Today it is also vitally important to expand the dialogue on global anti-crisis management within the framework of G-8 and G-20.
Kazakhstan as an invitee for the upcoming G-20 Summit in Saint Petersburg will bring the suggestions and recommendations of Astana forum and World Anti-Crisis Conference to the attention of participants of the Summit.
If we are going to be anxious about the future, then the future will look with anxiety at us.
Any crisis is first and foremost an opportunity for dramatic (cardinal) changes.
One year ago from the platform of this forum I have offered the idea of G-Global. I am thankful to all who has valued it positively.
The key point of G-Global is to offer a positive alternative to a chaotic dynamics of the changing global development paradigms.
It is based on unifying potential of five simple and clear principles. Let me remind you that these are:
Let me briefly outline them.
First, evolution and rejecting revolutionary changes in politics:
Second, fairness, equality, consensus;
Third, global tolerance and trust;
Fourth, global transparency;
Fifth, constructive multi-polarity.
These principles can serve a basis for a successful dialogue on any global issue and come up with universally acceptable solutions.
Today the world needs a new global financial and economic system and effective global security structures, including the nuclear security.
The continuation of global dialogue on strengthening tolerance and accord has a huge potential.
In conditions of global transformations, the world as never before needs the political will, decisiveness, coordination, openness and trust.
I dearly hope that the number of G-Global followers will keep rising.
For further development of this idea I suggest to establish G-Global Board of Trustees, based on examples of Club de Madrid and Club de Rome.
This board should carry out financing the research of fundamental aspects of the idea.
Ladies and Gentlemen!
Kazakhstan has appeared on political world map just over two decades ago.
We were starting everything from ground, and today the achievements of our economy are acknowledged by all.
In 2012 in the World Bank “Doing Business” ranking our country was ranked 49th, in terms of “investor protections” it was ranked 10th.
In the World Economic Forum competitiveness report Kazakhstan was ranked 51st.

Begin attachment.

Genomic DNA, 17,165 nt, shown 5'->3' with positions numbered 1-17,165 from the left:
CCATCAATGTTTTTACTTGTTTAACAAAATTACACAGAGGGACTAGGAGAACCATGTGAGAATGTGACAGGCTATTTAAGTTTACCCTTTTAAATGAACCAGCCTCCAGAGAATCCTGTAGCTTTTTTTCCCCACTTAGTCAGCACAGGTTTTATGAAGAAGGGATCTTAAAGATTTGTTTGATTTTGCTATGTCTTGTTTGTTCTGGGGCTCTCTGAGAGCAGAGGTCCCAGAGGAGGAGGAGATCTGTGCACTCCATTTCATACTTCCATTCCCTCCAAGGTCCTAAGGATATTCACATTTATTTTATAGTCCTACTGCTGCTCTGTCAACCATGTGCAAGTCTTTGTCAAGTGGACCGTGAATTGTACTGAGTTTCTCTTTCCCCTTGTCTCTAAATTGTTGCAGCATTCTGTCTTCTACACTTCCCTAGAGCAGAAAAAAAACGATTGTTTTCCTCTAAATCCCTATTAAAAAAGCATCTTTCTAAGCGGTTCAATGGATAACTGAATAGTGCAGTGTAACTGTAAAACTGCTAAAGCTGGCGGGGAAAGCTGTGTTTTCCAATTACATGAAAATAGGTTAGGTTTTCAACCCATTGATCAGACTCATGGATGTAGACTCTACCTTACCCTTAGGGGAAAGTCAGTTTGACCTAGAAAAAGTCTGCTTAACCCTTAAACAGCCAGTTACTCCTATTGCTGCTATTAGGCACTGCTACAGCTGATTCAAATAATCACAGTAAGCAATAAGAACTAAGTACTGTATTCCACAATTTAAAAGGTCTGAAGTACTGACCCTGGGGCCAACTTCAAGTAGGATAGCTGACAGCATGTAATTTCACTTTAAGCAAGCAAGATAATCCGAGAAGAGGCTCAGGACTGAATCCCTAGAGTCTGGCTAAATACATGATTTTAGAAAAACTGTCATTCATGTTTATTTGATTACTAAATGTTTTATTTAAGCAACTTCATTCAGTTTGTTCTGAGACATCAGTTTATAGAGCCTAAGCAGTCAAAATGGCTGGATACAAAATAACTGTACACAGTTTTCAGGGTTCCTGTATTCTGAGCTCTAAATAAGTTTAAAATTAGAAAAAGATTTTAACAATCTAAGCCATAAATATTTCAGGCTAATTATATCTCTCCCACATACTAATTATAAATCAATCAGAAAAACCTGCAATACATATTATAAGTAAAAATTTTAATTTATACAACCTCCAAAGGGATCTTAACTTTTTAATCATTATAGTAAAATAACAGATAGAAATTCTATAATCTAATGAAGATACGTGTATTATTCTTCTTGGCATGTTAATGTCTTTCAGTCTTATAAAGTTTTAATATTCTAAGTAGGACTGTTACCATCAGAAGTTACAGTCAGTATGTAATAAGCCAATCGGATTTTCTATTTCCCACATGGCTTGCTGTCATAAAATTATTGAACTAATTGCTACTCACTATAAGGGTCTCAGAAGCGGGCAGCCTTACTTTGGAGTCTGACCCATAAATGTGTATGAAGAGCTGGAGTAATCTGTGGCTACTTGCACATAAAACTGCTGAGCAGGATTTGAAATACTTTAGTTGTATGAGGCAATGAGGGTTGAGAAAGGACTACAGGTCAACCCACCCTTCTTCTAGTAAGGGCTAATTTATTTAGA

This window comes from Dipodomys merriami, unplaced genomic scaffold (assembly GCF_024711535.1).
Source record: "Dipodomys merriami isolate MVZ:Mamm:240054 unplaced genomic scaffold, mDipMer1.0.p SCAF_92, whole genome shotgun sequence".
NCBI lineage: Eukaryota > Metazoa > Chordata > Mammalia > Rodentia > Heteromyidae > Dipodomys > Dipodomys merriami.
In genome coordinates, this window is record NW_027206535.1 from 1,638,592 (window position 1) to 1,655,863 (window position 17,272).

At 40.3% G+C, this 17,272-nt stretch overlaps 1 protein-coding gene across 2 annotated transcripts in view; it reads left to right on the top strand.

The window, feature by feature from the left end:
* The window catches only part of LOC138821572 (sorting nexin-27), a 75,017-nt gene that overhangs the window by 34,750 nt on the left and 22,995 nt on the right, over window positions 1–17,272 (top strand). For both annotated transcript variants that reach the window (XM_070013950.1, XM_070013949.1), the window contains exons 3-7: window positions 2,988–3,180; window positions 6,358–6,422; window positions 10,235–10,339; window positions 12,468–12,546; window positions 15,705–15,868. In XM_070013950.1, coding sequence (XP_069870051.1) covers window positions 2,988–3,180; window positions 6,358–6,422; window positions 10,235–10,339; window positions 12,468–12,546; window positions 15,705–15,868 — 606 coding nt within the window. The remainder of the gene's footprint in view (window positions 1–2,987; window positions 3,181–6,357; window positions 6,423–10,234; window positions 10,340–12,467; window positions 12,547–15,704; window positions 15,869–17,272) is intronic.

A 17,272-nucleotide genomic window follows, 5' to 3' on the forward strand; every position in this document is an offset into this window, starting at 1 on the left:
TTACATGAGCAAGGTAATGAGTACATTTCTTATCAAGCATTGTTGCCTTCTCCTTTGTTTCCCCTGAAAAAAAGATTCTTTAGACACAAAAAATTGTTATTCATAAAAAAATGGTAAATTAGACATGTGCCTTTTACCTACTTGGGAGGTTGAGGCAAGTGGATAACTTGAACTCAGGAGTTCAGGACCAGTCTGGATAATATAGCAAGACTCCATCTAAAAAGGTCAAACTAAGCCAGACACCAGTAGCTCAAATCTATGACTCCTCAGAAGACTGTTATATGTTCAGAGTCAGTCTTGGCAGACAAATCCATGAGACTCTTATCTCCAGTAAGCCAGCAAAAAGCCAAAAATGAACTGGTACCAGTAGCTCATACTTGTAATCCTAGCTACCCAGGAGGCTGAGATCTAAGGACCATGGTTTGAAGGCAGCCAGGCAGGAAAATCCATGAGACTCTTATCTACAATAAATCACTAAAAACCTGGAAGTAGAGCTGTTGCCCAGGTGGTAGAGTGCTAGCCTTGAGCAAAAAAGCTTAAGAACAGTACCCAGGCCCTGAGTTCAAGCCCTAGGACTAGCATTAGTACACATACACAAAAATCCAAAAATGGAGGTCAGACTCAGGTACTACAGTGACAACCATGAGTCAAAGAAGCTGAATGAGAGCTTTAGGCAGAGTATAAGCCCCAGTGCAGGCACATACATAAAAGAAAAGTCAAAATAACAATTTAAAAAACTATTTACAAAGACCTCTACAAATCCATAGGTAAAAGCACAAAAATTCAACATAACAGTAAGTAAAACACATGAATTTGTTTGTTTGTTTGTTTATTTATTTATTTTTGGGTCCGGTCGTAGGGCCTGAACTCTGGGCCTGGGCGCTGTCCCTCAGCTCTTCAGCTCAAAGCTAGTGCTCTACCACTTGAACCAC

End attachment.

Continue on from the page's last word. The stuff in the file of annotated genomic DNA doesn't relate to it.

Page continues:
We have come all the way to achieving the target set by me few years ago-to enter the club of 50 most competitive countries in the world.
As you know, we have developed the new political course –Strategy “Kazakhstan 2050.”
Its key goal is to transform Kazakhstan into a top 30 most developed country of the world, where progress is based on innovative economic and social principles.
The most important among them is harmonious development of the trinity “Economy-Energy-Ecology.”
And this is not an utopian dream, but a real necessity for entire humanity.
The coming recovery of the global economy form the crisis will inevitably lead to even more massive growth of production and consumption.
Moreover, today’s reality is that in the modern world every fifth person does not have an access to electricity at all.
Therefore it is an unjustified carelessness to postpone the solution of energy and environmental problems.
At last year’s Rio Summit my initiatives on Global energy and ecological strategy and the Green Bridge program were supported by the world community.
Transition to “green” energy and introduction of “green” technologies-this is a growing vector of the global economy.
Despite possessing huge natural wealth, including hydrocarbons, Kazakhstan is determined to actively develop renewable energy sources.
These goals are set in our Strategy 2050.
We are determined to allocate 2% of GDP annually for investments into “green modernization”.
All this is reflected in our adopted Concept on transition towards the green economy.
In four years Astana will host the International specialized exhibition EXPO-2017.
It is no coincidence that we have offered to host the event under the motto “Energy of the future”.
I invite the business circles from all over the world to take the most active participation in preparatory works for the EXPO-2017.
The XXI century is taking its course, “condensing” time and distance.
Development of the new type of global economy, new principles of international relations and new values of social life are underway.
Therefore today it is important to find the right solution to the global problems.
I wish success and fruitful discussions with development of new recommendations to the participants of the forum and delegated of the World Anti-Crisis Conference.